One of the saddest experiences that a church ever faces is that of a fallen pastor. The sad reality is that pastors are sinners, too, and that some of them will fall into grievous sin. What should happen when a pastor falls?
Pastors have a dual role in the church. As shepherds, they provide pastoral care, but as sheep, they need pastoral care. When a pastor falls into sin, he needs the same restorative care afforded him that is due to any believer. Paul writes in Galatians 6:1, “Brothers, if anyone is caught in any transgression, you who are spiritual should restore him.”
Some churches have clear guidelines for addressing a fallen pastor. In my own denomination, pastors are subject to the oversight of their fellow elders and ministers. Jesus sets forth the basic steps of church discipline in Matthew 18:15–20. One of the objectives is the restoration of the erring brother or sister. This is the same when addressing a fallen pastor. Efforts must be made to determine whether there is evidence of genuine sorrow for the sin committed. If the sin is accompanied by serious consequences, as would be in the case of adultery, the road to repentance may require some intentional efforts at making amends. If it is determined that genuine repentance is evident, and forgiveness is sought from all parties, then forgiveness should be granted, and he should be aided in the pursuit of restoration. In 1 Corinthians 5, the Apostle Paul rebukes the Corinthian church for neglecting to pursue an erring brother. After the discipline was administered and the brother in question repented of his sin, the Apostle Paul urged that the church forgive him and embrace him in love (2 Cor. 2).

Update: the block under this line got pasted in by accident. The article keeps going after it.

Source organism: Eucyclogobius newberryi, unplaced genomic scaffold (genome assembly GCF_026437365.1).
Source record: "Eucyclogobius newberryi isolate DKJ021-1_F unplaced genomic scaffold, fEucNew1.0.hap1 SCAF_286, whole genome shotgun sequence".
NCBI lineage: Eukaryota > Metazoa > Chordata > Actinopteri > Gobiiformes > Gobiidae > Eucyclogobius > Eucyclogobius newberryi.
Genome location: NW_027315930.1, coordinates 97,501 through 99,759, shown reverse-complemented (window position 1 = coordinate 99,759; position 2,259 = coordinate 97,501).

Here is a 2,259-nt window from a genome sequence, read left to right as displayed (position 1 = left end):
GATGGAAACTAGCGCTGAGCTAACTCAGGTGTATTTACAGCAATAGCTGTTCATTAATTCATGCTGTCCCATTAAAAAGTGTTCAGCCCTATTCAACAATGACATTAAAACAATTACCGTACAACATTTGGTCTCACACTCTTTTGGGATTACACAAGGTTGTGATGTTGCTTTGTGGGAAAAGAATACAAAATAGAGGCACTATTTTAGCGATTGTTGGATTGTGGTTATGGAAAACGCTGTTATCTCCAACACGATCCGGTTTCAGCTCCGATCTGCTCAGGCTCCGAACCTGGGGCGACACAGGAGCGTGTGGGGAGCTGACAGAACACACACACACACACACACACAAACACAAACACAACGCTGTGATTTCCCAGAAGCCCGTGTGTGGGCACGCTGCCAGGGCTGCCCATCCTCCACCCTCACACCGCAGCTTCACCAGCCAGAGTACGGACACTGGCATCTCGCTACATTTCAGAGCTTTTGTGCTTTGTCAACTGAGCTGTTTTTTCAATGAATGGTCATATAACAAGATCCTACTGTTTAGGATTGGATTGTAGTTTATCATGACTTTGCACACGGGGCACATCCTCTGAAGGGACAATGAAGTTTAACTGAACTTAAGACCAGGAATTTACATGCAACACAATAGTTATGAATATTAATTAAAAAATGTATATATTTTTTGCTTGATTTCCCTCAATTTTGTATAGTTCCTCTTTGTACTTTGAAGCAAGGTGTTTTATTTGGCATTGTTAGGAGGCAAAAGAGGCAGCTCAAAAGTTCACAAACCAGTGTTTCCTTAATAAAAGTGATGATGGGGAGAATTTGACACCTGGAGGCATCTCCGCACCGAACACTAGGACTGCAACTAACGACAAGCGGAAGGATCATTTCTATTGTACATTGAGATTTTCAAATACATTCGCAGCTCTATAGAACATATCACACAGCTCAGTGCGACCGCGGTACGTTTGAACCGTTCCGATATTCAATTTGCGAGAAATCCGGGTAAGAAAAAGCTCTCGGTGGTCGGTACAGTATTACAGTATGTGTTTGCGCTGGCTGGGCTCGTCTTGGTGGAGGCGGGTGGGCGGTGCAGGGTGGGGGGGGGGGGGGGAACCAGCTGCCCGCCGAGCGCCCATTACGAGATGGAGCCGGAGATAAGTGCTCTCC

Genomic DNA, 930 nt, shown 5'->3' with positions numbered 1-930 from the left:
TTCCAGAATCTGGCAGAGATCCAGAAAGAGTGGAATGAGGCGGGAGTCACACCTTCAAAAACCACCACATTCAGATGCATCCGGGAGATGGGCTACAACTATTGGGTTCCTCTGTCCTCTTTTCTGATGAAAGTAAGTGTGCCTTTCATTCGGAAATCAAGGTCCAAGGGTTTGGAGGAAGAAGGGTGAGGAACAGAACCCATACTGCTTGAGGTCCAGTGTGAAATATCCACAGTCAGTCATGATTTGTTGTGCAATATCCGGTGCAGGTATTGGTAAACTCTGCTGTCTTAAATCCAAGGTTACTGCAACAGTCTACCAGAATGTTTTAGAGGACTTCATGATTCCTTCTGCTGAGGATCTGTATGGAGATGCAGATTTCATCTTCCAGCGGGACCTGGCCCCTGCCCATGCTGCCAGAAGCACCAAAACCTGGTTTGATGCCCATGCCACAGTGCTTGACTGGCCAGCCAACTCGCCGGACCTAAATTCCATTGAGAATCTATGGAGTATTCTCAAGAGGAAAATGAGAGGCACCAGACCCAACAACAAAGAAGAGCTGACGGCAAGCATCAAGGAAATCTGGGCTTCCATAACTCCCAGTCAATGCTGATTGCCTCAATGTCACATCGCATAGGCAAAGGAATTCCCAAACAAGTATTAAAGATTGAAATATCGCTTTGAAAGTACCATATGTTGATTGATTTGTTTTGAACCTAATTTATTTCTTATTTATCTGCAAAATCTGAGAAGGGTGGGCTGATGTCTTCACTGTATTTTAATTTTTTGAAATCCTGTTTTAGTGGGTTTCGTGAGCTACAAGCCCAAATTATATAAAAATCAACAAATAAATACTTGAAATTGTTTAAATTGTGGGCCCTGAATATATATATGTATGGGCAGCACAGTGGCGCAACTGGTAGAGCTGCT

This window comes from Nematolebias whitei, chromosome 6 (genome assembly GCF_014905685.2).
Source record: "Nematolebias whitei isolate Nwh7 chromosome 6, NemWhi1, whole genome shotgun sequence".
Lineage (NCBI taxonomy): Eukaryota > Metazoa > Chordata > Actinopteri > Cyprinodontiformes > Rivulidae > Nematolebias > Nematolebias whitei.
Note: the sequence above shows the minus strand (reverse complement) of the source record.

But what should be done when a pastor commits a grievous sin such as adultery and then repents? While he most certainly can be and should be restored to fellowship, should he be restored to his office? This is a matter of discernment for the leaders of the church. One of the qualifications for the office of elder is that he must be above reproach. Titus 1:7 states, “For an overseer, as God’s steward, must be above reproach.” The Greek word that is translated as “above reproach” conveys the idea that there is nothing in one’s life that could be called into account or brought forth legitimately as an accusation against the person’s character. If a man is above reproach, there is nothing in his life that would disqualify him for service as an officer in the church. When a man commits adultery or some other serious sin, he becomes reproachable and thus is no longer qualified to serve. Marital fidelity is essential for a man who is serving as an overseer in the church. The Apostle Paul argues that household management is essential for the man who would seek to be a steward in God’s house (1 Tim. 3:5). A man who is not faithful to his own bride should not be given oversight of the bride of Christ. Some sins, while forgiven, carry with them some serious consequences. Some of the consequences cannot ever be removed, and others only after much time. When the Israelites rebelled against the Lord and embraced the reports of the ten unfaithful spies, the Lord was angry with them and threatened to destroy them (Num. 14:20–38). After Moses interceded, the Lord declared that He would forgive them but they would not be allowed to enter into the promised land. They were forgiven, but serious consequences remained.